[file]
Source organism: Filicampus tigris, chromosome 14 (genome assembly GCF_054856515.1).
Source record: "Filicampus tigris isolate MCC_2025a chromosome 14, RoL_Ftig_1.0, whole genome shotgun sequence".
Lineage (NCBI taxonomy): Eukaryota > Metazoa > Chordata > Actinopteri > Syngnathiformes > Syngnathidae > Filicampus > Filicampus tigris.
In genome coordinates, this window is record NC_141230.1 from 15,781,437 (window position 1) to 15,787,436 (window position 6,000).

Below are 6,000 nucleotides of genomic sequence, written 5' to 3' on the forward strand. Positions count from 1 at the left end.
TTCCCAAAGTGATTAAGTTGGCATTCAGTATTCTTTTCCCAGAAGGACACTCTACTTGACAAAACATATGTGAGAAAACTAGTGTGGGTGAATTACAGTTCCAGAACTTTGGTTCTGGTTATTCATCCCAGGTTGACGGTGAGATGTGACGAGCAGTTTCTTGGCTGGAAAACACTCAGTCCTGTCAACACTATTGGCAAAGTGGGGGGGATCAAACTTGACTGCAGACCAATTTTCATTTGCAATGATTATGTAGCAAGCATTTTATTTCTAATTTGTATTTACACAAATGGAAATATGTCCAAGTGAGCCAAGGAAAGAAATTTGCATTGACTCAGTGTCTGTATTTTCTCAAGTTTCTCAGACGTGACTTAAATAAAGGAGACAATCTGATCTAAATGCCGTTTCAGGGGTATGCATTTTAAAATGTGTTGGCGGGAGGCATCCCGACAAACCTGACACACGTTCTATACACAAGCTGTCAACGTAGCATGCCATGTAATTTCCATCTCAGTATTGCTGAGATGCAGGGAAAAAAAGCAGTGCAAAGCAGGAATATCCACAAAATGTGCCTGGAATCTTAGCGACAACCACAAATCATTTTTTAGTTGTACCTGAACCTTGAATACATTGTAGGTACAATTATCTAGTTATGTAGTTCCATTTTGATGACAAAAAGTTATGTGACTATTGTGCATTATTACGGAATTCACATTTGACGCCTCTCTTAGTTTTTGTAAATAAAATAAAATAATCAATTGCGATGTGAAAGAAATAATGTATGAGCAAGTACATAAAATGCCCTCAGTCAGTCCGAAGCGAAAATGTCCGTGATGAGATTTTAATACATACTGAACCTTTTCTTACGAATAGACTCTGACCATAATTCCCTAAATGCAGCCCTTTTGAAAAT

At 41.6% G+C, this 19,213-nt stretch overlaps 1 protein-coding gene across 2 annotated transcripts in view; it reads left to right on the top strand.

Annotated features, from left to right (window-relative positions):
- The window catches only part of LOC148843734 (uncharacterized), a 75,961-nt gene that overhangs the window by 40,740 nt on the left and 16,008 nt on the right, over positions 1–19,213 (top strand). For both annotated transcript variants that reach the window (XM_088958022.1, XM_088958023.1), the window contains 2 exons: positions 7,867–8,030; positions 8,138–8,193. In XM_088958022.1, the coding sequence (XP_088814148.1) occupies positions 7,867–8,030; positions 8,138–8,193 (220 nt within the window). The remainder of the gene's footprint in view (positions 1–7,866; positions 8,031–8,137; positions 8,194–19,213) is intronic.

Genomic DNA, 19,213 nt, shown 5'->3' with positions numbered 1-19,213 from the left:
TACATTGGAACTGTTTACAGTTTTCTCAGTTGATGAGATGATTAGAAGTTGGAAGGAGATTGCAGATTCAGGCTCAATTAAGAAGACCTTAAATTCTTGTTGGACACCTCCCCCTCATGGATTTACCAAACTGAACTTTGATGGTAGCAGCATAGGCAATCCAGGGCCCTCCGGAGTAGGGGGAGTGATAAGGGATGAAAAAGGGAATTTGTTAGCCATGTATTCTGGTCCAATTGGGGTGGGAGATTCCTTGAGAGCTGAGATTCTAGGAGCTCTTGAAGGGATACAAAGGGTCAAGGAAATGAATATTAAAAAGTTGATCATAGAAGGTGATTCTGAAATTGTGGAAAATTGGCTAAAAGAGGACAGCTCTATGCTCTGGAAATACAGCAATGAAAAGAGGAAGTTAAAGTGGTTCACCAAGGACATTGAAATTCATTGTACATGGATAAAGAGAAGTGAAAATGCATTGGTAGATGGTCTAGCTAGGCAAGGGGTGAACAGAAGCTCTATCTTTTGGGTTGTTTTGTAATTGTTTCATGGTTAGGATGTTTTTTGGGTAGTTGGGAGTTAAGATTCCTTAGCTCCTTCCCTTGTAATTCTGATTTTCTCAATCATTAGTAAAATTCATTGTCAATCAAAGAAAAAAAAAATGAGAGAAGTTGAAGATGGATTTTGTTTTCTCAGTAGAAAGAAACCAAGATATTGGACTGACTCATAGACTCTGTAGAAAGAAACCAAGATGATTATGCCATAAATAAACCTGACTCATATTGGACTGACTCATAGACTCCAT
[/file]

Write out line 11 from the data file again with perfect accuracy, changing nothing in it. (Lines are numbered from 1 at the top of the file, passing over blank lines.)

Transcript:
TACATTGGAACTGTTTACAGTTTTCTCAGTTGATGAGATGATTAGAAGTTGGAAGGAGATTGCAGATTCAGGCTCAATTAAGAAGACCTTAAATTCTTGTTGGACACCTCCCCCTCATGGATTTACCAAACTGAACTTTGATGGTAGCAGCATAGGCAATCCAGGGCCCTCCGGAGTAGGGGGAGTGATAAGGGATGAAAAAGGGAATTTGTTAGCCATGTATTCTGGTCCAATTGGGGTGGGAGATTCCTTGAGAGCTGAGATTCTAGGAGCTCTTGAAGGGATACAAAGGGTCAAGGAAATGAATATTAAAAAGTTGATCATAGAAGGTGATTCTGAAATTGTGGAAAATTGGCTAAAAGAGGACAGCTCTATGCTCTGGAAATACAGCAATGAAAAGAGGAAGTTAAAGTGGTTCACCAAGGACATTGAAATTCATTGTACATGGATAAAGAGAAGTGAAAATGCATTGGTAGATGGTCTAGCTAGGCAAGGGGTGAACAGAAGCTCTATCTTTTGGGTTGTTTTGTAATTGTTTCATGGTTAGGATGTTTTTTGGGTAGTTGGGAGTTAAGATTCCTTAGCTCCTTCCCTTGTAATTCTGATTTTCTCAATCATTAGTAAAATTCATTGTCAATCAAAGAAAAAAAAAATGAGAGAAGTTGAAGATGGATTTTGTTTTCTCAGTAGAAAGAAACCAAGATATTGGACTGACTCATAGACTCTGTAGAAAGAAACCAAGATGATTATGCCATAAATAAACCTGACTCATATTGGACTGACTCATAGACTCCAT